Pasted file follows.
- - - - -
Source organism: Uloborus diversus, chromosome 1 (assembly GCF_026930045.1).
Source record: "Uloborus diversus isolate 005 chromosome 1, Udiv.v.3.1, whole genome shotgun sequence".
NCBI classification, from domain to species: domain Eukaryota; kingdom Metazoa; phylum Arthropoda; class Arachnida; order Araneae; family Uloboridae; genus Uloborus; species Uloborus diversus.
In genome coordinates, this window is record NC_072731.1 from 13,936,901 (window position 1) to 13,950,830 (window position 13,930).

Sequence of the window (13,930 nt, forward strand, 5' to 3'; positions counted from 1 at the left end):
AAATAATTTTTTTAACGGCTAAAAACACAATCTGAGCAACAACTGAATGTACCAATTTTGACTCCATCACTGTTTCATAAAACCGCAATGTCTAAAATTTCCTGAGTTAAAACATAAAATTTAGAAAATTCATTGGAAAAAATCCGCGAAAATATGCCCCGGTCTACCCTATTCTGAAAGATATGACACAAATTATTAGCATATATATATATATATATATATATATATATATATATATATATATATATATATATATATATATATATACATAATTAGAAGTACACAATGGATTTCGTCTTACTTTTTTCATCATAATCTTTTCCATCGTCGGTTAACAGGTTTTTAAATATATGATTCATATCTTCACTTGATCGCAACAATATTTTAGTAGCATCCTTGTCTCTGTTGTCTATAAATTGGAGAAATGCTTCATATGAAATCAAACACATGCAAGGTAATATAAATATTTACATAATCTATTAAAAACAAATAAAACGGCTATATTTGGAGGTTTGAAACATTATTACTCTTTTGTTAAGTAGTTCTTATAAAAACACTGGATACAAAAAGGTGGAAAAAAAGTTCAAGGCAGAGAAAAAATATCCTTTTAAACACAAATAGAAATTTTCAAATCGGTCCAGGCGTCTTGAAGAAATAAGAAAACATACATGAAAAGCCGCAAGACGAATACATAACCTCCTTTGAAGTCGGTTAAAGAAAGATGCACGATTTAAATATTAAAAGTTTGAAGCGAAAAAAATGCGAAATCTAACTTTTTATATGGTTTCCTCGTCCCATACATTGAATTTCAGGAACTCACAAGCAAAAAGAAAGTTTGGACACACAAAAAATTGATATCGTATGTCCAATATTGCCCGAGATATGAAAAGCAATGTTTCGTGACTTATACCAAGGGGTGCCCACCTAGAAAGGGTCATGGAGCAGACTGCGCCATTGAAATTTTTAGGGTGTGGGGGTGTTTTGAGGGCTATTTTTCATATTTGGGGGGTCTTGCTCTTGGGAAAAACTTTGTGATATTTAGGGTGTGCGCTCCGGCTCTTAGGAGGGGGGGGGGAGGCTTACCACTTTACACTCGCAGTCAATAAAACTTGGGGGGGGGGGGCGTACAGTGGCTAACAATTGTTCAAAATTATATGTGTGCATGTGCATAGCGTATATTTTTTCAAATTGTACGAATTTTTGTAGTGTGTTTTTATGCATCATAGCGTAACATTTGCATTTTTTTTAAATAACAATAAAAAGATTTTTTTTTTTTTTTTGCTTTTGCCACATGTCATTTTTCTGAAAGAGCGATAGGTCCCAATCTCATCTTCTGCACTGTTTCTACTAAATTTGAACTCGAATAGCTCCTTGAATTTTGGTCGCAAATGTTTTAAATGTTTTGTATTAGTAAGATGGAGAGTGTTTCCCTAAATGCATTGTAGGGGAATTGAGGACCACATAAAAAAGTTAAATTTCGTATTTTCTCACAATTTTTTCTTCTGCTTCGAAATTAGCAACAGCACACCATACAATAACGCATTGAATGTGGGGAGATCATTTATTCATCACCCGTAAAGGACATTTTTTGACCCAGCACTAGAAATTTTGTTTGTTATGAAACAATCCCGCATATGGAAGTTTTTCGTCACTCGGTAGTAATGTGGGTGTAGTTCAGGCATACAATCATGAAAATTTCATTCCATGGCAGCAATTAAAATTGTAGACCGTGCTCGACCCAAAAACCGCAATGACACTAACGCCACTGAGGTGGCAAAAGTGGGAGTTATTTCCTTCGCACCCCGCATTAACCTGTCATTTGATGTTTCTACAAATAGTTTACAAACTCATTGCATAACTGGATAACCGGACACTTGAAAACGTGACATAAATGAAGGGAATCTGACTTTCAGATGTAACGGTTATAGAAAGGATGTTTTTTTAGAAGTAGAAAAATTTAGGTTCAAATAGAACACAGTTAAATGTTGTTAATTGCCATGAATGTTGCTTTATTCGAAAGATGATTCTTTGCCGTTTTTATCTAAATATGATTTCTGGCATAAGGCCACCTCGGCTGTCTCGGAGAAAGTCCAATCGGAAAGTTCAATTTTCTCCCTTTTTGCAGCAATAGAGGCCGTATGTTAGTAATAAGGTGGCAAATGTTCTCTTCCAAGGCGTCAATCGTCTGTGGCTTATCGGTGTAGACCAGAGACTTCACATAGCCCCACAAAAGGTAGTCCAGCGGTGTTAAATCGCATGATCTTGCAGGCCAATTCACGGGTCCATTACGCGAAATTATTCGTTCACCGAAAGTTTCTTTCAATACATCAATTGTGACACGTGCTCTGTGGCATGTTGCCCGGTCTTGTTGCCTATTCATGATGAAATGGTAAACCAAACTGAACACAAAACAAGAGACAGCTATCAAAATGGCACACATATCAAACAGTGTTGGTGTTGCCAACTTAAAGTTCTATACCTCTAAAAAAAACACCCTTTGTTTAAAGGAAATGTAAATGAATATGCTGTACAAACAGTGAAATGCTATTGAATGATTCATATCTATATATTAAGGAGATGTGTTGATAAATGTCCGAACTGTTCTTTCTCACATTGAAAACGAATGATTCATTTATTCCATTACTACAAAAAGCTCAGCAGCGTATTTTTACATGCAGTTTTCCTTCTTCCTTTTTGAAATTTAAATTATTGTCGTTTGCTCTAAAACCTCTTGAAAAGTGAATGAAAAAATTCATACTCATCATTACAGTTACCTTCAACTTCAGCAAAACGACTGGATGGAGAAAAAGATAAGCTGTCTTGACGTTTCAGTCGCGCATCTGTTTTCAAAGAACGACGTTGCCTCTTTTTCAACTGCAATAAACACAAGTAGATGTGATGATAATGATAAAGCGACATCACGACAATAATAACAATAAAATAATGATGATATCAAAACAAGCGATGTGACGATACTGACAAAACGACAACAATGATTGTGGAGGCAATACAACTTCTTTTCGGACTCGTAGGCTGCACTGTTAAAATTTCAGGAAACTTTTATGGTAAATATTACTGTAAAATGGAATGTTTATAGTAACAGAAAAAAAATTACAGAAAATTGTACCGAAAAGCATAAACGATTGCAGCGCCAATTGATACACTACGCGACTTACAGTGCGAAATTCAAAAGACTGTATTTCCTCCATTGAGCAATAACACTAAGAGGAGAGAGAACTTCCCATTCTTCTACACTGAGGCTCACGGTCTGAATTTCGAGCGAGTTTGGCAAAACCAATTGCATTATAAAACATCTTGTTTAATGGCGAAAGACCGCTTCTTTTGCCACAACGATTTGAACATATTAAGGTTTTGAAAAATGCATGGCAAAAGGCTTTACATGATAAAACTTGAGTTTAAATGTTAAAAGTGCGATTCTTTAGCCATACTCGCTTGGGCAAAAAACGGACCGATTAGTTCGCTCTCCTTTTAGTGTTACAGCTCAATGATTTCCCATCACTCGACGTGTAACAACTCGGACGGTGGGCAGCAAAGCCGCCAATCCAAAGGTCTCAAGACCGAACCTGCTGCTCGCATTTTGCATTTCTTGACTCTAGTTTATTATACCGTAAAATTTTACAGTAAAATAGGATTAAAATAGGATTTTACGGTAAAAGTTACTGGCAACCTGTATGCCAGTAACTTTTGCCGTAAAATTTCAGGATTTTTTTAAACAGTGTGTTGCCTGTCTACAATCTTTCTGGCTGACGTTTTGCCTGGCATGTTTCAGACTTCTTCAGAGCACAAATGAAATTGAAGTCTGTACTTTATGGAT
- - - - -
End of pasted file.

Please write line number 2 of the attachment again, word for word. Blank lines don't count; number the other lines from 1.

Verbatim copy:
Source record: "Uloborus diversus isolate 005 chromosome 1, Udiv.v.3.1, whole genome shotgun sequence".